Cost of FHA loans set to increase again

For Sale

FHA-supported home sales are about to get more expensive. Image: Flickr / nickbastian / CC-BY-ND

Last year, the Federal Housing Administration hiked the cost of getting a federally supported mortgage. April 18, 2011, the cost will increase again. This increase could make it even more difficult to get a mortgage in the tightening market.

The place of FHA loans

Federal Housing Administration home loans are a very specific subset of home mortgages. Rather than directly providing bad credit personal loans not payday loans, the FHA insures mortgages from other lenders. FHA-insured loans often require very little down payment — between 3 and 6 percent, rather than the standard mortgage down payment of 10 percent. FHA mortgages can be taken out for any amount up to $729,750. The intention is that borrowers who can make mortgage payments but have a tough time making a down payment can become homeowners.

Cost of getting an FHA loan

For borrowers, getting an FHA loan is not significantly different than getting any other mortgage loan. FHA loans require that the borrower pay mortgage loan insurance, so if the loan goes bad, the federal government can reimburse the lender. For many years, FHA loans required a 0.5 percent premium be paid as mortgage insurance. In 2010, that amount went up to 0.9 percent. In April, the cost is going to increase another 0.25 percent, bringing the total to 1.15 percent of the total loan amount. For FHA borrowers, this essentially adds 1.15 percent to the mortgage interest rate to be paid each month. For a $157,000 mortgage, this increase will cost slightly less than $400 per year extra.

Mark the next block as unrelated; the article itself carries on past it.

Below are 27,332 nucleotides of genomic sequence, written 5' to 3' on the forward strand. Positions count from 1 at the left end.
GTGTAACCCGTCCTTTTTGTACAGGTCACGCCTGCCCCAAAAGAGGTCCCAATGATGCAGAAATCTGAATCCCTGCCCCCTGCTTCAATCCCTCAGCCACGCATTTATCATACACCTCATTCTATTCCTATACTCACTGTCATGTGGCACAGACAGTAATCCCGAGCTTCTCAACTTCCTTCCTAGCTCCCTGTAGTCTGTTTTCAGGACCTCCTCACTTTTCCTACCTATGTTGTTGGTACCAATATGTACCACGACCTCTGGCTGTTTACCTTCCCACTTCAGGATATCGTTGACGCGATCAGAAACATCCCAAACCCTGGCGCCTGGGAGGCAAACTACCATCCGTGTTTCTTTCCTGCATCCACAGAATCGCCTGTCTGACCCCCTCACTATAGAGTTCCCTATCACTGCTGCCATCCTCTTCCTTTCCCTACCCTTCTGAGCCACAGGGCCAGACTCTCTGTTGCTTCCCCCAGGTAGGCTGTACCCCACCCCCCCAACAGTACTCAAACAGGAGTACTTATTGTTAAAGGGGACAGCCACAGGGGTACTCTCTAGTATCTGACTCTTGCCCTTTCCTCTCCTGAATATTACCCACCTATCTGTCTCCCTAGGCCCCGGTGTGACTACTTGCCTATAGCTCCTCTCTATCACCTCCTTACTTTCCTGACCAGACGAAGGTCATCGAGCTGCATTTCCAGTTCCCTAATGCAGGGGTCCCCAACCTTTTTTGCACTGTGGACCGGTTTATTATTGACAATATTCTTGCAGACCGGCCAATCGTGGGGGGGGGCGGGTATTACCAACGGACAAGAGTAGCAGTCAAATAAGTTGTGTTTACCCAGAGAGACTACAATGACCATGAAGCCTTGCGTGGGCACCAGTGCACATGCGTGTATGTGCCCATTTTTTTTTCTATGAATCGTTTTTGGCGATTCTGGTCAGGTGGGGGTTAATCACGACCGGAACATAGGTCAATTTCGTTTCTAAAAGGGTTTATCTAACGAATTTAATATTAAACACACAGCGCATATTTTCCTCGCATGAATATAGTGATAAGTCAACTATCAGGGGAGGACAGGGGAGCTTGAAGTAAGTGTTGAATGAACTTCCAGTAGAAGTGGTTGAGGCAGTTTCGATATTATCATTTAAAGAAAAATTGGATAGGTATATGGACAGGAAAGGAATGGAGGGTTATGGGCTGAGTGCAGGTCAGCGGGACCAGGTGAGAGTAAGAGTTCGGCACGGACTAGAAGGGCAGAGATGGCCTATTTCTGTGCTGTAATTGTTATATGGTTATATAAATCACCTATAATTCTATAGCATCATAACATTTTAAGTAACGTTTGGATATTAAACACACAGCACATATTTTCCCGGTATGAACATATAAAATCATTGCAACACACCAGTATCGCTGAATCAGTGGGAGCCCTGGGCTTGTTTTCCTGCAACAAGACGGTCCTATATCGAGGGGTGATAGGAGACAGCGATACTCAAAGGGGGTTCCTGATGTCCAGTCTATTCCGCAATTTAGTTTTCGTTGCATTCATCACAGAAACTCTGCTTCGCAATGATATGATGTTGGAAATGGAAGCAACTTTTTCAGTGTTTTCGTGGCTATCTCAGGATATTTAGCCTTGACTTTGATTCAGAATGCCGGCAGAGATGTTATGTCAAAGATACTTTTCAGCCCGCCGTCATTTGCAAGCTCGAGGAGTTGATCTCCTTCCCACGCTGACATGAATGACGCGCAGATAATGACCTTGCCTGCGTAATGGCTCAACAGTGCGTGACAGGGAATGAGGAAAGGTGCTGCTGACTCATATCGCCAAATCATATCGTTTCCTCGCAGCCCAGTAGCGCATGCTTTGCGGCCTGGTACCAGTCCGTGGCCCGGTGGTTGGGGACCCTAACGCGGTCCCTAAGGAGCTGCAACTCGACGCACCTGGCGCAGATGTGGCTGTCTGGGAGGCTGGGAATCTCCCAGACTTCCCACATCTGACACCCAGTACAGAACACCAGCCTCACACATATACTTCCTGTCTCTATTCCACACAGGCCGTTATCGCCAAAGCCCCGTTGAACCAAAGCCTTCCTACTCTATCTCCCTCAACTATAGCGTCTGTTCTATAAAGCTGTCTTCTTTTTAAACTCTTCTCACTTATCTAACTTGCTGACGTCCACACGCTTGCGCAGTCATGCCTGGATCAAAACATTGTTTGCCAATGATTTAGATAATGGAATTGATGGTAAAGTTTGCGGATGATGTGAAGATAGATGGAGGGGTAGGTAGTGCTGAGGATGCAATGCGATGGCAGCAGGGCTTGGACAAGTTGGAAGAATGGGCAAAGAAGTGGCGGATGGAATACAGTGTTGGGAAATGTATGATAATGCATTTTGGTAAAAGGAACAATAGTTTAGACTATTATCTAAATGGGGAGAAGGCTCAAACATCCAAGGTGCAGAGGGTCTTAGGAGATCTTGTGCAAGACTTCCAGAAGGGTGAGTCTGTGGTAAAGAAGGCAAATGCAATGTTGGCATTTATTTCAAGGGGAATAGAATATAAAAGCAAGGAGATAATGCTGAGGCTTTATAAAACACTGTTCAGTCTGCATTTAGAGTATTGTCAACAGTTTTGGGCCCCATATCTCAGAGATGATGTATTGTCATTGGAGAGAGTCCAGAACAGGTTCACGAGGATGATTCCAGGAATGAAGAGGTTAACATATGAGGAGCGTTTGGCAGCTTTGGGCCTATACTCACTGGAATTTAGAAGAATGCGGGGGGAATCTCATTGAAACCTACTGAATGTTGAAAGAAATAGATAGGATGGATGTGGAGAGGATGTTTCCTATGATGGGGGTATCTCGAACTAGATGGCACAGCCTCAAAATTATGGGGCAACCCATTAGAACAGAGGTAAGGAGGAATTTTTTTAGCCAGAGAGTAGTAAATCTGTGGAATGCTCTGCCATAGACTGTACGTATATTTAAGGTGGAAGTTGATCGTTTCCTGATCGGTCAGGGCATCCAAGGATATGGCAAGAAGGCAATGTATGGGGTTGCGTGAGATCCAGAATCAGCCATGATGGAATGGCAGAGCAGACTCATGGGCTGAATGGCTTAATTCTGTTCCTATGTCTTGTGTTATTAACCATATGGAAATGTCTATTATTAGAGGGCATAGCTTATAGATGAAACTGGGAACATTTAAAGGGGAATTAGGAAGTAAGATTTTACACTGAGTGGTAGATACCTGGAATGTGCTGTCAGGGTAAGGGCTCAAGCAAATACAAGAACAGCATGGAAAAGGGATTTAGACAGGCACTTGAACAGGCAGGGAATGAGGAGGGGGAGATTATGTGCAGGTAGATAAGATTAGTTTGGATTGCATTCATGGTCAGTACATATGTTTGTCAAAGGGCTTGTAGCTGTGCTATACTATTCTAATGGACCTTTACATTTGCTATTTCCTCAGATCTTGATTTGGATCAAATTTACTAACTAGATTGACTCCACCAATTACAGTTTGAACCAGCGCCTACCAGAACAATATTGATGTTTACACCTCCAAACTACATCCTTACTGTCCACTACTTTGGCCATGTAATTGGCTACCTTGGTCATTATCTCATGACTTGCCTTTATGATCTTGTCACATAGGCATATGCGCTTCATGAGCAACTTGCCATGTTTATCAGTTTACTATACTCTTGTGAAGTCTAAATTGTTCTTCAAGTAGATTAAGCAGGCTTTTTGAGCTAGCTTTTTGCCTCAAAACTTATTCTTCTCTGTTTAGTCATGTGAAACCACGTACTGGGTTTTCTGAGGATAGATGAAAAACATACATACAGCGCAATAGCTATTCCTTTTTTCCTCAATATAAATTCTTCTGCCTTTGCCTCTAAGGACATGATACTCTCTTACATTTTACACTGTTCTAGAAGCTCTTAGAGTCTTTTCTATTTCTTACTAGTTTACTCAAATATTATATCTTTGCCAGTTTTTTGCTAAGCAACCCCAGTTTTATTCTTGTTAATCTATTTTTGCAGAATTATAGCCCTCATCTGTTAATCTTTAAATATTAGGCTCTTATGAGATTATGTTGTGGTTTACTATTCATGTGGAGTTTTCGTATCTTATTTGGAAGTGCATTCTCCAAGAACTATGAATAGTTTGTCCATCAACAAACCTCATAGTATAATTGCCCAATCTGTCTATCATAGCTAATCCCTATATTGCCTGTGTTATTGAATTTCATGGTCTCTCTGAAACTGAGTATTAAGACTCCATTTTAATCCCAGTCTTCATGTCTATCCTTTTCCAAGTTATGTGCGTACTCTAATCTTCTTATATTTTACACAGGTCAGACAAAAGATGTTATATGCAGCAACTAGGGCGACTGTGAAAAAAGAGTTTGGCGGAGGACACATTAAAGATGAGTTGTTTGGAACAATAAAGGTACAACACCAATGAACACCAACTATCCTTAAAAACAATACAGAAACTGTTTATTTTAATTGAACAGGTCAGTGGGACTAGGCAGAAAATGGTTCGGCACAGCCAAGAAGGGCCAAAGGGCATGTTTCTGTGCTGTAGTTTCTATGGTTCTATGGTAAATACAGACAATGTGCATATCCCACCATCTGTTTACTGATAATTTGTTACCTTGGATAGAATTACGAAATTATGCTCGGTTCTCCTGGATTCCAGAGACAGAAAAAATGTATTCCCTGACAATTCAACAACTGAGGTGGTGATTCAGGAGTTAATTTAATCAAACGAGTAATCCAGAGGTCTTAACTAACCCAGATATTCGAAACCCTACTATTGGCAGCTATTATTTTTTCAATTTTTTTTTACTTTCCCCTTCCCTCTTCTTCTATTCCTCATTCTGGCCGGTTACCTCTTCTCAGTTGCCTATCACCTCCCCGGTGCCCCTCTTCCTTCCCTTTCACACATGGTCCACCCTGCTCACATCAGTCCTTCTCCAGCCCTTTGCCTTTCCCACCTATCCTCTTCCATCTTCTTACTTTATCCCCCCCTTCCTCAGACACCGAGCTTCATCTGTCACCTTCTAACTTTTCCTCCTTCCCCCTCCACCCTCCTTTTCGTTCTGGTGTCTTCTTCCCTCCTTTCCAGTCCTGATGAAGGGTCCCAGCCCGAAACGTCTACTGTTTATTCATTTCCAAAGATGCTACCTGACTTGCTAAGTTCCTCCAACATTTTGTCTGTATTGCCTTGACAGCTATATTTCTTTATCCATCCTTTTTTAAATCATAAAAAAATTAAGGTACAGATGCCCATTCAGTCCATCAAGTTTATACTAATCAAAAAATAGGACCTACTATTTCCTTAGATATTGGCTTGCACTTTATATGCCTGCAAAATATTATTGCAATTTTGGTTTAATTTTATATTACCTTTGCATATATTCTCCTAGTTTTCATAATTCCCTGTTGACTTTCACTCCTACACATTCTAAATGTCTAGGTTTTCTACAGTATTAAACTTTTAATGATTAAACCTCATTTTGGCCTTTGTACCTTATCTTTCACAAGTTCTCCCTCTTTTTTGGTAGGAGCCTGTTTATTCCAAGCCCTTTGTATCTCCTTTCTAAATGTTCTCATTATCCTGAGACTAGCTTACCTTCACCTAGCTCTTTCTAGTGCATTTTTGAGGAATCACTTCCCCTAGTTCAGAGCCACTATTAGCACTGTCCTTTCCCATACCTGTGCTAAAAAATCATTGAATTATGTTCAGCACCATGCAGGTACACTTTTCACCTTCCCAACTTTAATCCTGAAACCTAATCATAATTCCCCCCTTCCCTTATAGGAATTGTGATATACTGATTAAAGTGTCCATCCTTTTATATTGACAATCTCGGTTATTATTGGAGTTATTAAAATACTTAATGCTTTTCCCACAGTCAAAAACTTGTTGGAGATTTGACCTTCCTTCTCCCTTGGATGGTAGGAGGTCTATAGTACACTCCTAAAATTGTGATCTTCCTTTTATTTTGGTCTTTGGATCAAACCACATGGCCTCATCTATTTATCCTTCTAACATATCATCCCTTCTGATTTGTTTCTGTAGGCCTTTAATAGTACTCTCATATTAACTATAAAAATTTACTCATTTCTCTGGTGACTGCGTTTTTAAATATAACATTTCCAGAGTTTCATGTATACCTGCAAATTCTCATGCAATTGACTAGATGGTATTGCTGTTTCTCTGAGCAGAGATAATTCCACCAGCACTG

The improving portfolio of the FHA

In the first quarter of 2011, the Federal Housing Administration wrote mortgage insurance for a portfolio of $72.1 billion worth of loans. This is fewer mortgages than in previous years, though the FHA also wrote more refinancing loans. The good news is that fewer FHA loans are currently entering default. The bad news is that the lower number means the FHA has to increase rates in order to remain solvent. For most borrowers, this is an indication that the cost of all mortgages will start going up. This could be an indication that the housing market and the economy are recovering, or it could be an indication that the federal government is still nervous about the status of mortgage lending. Either way, the boon of low interest rates is sure to end soon.

Sources

Tampa Bay Times
Total Mortgage

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